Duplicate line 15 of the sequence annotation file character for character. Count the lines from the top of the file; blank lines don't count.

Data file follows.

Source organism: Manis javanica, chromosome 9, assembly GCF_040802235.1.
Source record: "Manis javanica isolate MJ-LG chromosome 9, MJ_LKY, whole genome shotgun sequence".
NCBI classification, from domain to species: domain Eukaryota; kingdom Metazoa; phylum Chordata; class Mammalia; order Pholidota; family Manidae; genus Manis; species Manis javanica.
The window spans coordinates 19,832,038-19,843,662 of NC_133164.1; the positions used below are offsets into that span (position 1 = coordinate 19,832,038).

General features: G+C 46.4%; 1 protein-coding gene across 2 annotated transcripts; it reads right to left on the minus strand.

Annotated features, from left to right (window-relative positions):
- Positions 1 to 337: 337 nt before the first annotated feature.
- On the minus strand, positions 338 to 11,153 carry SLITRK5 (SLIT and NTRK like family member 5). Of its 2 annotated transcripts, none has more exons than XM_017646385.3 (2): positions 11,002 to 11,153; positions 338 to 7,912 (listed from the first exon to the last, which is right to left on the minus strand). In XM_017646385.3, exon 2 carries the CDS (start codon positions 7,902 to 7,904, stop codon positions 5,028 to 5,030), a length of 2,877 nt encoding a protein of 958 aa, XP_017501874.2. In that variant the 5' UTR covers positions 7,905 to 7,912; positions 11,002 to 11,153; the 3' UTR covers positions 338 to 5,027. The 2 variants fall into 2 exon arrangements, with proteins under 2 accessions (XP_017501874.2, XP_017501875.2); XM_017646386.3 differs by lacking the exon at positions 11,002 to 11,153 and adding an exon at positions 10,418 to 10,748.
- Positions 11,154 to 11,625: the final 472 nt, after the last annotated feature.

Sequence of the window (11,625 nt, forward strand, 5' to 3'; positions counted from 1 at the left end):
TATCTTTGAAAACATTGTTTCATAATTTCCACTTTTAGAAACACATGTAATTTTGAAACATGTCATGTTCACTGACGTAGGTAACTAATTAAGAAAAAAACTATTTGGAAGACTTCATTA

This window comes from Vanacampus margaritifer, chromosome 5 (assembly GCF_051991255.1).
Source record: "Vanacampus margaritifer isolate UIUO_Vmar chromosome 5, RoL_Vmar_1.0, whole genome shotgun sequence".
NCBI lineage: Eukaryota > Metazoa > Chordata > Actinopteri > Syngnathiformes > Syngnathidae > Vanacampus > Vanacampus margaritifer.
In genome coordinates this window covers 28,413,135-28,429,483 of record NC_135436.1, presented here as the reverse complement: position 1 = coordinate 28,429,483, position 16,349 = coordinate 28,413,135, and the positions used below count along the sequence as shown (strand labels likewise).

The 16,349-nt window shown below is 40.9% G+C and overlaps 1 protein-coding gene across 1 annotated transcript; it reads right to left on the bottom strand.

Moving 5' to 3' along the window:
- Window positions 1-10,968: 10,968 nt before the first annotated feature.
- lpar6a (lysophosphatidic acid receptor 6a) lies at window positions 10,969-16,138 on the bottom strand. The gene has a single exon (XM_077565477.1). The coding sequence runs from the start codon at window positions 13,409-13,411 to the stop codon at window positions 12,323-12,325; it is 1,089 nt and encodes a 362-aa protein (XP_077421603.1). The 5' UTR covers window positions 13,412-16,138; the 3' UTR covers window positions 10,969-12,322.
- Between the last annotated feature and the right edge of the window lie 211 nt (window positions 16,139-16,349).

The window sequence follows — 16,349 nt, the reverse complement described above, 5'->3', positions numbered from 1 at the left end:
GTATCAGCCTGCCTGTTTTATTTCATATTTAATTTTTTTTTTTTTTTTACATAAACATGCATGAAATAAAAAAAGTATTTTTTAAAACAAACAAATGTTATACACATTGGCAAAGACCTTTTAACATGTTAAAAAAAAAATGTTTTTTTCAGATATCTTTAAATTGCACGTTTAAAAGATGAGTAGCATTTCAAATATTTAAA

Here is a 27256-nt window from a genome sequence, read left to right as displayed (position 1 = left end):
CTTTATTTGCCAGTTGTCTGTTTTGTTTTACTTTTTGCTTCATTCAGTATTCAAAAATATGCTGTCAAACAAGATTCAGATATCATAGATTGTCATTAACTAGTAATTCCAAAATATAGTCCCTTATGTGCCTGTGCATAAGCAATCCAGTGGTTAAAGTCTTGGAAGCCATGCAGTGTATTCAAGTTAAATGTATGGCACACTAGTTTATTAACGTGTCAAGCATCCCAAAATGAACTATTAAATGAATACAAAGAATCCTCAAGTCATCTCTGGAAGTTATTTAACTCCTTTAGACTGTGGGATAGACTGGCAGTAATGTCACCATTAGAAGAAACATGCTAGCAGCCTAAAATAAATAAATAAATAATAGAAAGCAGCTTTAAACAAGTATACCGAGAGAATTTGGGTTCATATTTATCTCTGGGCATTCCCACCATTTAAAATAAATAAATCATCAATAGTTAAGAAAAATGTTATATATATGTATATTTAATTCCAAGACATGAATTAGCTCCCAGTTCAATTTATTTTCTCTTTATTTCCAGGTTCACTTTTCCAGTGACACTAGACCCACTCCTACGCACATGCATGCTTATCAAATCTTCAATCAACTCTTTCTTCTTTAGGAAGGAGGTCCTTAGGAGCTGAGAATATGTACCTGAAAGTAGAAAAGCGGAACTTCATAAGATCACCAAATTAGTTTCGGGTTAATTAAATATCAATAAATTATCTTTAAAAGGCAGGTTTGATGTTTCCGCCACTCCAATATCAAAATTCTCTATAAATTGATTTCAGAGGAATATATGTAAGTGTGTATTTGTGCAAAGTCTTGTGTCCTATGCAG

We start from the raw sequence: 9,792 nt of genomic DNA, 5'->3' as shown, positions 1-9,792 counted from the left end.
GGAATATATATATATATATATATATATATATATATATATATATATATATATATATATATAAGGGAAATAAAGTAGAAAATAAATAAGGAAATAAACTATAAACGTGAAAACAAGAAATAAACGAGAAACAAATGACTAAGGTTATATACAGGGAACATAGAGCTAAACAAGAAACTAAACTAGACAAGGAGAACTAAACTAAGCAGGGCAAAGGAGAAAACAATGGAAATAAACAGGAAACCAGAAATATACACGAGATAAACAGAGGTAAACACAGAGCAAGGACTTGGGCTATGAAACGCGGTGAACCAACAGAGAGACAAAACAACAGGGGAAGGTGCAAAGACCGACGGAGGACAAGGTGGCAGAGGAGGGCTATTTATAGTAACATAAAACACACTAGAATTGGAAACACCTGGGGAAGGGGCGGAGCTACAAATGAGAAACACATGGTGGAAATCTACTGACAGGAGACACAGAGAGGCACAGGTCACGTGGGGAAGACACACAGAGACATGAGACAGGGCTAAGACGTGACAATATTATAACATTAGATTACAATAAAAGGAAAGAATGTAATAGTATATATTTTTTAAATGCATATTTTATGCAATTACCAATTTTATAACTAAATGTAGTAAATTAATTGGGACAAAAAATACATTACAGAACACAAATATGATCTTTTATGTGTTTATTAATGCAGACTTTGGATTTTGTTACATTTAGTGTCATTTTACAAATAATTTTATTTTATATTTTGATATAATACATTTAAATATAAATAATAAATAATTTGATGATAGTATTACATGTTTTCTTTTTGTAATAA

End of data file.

In genome coordinates this window covers 28,413,135-28,429,483 of record NC_135436.1, presented here as the reverse complement: position 1 = coordinate 28,429,483, position 16,349 = coordinate 28,413,135, and the positions used below count along the sequence as shown (strand labels likewise).